Papers of John Adams, volume 8

From Johann Kalb, 15 October 1779 Kalb, Johann JA From Johann Kalb, 15 October 1779 Kalb, Johann Adams, John
From Johann Kalb
Sir Camp near Westpoint Octr. 15th. 1779

I heard with a great deal of pleasure your happy return to Boston and your appointment by Congress as plenipotentiary for the next Peace, they could not commit Such an important Trust to abler hands than yours. I wish with all my heart you may have the earliest opportunity of going to work, and to Settle all matters to the greatest honor Glory and happiness for the United States and yourself.

The Chevr. de la Colombe1 having been in Marquess de la Fayette's family while he Staid in our army, and a Supernumerary aid de Camp 203to me this Campaign, But his father desiring him to come home, I request the Favour of you to admit as a Passenger into the Same Frigate you are to Sail in. The Count de la Luzerne hath favoured him with a letter for Monsr. de Chavannes2 to the Same purpose.

I wish you most Sincerely, a Speedy and happy Passage, a lasting health and Success in all your undertakings.

With great Esteem and Respect I have the honor to be Dear Sir Your most obedient and very humble Servant

The Baron de Kalb

P.S. Would you do me the favour of forwarding the inclosed by Some other Vessel then your own in case Chev. de la Colombe is to Sail in your Company (he having one for Made. de Kalb of the Same contents,) or to convey it yourself if Chv. de la Colombe was not to Sail with you.

RC (Adams Papers).


La Colombe had been commissioned a lieutenant on 1 Dec. 1776 and was promoted to captain on 15 Nov. 1777 (Heitman, Register Continental Army , p. 166).


Bidé de Chavagnes, captain of La Sensible on which JA was to sail.

John Adams’ Instructions Respecting a Peace Treaty with Great Britain, 16 October 1779 President of Congress Huntington, Samuel JA John Adams’ Instructions Respecting a Peace Treaty with Great Britain, 16 October 1779 President of Congress Huntington, Samuel Adams, John
John Adams' Instructions Respecting a Peace Treaty with Great Britain

Philadelphia, 16 October 1779. printed JA, Diary and Autobiography , 4:181–183.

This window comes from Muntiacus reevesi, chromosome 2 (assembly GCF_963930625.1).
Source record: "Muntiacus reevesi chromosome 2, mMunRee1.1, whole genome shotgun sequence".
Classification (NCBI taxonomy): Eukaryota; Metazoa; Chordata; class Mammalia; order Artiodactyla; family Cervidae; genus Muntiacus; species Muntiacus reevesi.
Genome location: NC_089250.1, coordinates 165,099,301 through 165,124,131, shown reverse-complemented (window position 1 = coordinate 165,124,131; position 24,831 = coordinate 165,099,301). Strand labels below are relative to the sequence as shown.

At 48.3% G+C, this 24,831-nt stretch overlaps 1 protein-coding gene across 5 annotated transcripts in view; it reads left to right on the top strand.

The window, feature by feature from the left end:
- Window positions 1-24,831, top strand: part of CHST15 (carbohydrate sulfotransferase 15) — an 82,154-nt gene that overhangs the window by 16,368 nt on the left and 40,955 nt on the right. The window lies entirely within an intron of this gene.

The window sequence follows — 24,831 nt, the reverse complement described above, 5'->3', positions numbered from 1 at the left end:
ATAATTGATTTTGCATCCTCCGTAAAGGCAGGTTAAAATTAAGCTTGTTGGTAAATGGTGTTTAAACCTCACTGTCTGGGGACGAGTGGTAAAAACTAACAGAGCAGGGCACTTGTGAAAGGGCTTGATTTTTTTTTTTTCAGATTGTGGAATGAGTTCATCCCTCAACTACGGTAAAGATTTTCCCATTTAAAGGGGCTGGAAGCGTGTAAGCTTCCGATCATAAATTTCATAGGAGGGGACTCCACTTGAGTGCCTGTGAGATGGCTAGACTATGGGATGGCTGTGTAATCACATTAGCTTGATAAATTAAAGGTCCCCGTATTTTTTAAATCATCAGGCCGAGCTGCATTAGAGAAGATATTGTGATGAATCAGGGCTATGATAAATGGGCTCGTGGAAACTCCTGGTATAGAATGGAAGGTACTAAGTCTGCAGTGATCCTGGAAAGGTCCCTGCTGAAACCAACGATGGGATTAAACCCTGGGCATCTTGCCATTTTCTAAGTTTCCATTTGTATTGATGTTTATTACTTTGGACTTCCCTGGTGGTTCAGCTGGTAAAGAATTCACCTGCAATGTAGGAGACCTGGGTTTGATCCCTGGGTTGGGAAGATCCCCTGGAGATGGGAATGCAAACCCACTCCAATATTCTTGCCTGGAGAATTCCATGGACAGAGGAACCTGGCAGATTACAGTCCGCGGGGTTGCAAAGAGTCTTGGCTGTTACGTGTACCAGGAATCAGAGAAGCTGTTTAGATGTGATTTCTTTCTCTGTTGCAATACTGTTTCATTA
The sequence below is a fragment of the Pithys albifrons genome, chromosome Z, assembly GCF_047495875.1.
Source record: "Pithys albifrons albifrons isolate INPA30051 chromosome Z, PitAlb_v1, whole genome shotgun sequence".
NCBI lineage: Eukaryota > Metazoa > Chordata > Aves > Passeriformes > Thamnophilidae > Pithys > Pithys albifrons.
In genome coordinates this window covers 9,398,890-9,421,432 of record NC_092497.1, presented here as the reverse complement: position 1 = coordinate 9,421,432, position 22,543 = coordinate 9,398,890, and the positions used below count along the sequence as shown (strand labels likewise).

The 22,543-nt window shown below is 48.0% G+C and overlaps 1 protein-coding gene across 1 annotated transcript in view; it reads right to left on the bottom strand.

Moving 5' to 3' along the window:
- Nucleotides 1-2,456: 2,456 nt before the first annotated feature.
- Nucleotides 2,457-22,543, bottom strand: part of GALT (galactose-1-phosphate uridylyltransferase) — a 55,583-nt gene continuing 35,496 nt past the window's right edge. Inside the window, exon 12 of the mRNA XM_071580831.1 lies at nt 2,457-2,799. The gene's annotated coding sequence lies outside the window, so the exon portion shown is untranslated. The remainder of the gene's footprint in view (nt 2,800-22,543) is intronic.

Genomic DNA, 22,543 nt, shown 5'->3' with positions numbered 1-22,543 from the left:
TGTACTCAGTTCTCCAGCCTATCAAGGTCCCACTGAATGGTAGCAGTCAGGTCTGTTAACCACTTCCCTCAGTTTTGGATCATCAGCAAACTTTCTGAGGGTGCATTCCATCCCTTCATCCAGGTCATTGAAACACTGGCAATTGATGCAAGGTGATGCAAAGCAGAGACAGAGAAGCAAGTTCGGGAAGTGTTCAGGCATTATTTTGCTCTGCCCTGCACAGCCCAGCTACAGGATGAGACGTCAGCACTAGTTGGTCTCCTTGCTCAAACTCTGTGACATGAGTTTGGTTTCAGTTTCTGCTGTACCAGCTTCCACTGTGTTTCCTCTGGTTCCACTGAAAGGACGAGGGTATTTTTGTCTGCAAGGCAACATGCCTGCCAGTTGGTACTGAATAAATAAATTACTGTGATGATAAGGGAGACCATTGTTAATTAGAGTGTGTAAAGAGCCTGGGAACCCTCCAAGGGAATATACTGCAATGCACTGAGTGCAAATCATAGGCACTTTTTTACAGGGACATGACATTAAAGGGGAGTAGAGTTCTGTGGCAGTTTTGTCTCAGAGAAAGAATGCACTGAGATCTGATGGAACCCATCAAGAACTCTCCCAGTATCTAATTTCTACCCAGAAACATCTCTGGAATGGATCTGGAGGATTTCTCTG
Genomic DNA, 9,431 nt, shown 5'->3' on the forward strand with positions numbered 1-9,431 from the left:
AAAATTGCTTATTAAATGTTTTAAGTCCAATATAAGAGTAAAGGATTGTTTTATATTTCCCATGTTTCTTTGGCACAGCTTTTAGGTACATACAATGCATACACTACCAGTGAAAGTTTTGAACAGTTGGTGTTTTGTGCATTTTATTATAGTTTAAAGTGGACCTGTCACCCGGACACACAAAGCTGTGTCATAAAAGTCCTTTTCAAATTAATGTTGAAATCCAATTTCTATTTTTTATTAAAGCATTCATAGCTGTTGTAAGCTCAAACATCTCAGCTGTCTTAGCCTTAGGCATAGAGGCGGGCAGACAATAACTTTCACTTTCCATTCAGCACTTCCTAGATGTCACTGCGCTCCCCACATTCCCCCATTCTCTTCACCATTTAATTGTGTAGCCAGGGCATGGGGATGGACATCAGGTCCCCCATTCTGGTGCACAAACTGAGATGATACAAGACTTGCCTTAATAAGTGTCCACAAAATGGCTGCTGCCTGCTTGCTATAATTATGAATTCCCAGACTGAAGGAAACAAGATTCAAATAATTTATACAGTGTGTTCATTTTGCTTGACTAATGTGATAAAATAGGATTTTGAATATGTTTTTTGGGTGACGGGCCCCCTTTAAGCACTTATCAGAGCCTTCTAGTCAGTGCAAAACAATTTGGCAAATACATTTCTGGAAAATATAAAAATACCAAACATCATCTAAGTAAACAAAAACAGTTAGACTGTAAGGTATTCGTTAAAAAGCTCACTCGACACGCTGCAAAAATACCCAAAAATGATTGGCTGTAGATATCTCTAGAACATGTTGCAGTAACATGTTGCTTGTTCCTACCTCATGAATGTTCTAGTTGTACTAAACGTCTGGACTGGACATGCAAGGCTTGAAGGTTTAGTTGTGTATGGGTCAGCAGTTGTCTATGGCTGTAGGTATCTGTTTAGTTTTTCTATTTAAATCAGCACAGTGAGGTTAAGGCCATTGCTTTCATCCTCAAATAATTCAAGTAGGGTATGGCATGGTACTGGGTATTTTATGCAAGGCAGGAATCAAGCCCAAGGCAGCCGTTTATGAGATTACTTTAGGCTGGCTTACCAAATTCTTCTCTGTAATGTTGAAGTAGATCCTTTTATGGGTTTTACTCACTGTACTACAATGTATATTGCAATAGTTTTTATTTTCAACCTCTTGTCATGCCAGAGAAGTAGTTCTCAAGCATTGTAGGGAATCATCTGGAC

Although dated 16 October, the instructions had been adopted on 14 August ( JCC , 14:956–960). Controversy over who was to be named to negotiate the peace treaty and who was to undertake the mission to Spain had delayed their being copied for transmission to John Adams. The sine qua non of the instructions was that no negotiations could take place unless the British government agreed to negotiate with Adams as the representative of an independent, sovereign state. Adams was also required to ensure that the peace treaty did not conflict with the existing French alliance and that the western boundary was the Mississippi River. Although the cession of Canada and Nova Scotia to the United States and a guarantee of American fishing rights were listed as desirable objects in a peace treaty, John Adams was not to consider them as ultimata in the negotiations. Finally, Adams could agree to a truce during the negotiations so long as all British forces were withdrawn from the United States. See also John Adams' commission, dated 29 September, to negotiate an Anglo-American peace treaty (calendared above), and the index for additional information regarding the formulation of the instructions and the controversy surrounding them. John Adams received the instructions as an enclosure in the letter of 20 October from the president of the congress (below).

printed : (JA, Diary and Autobiography , 4:181–183.)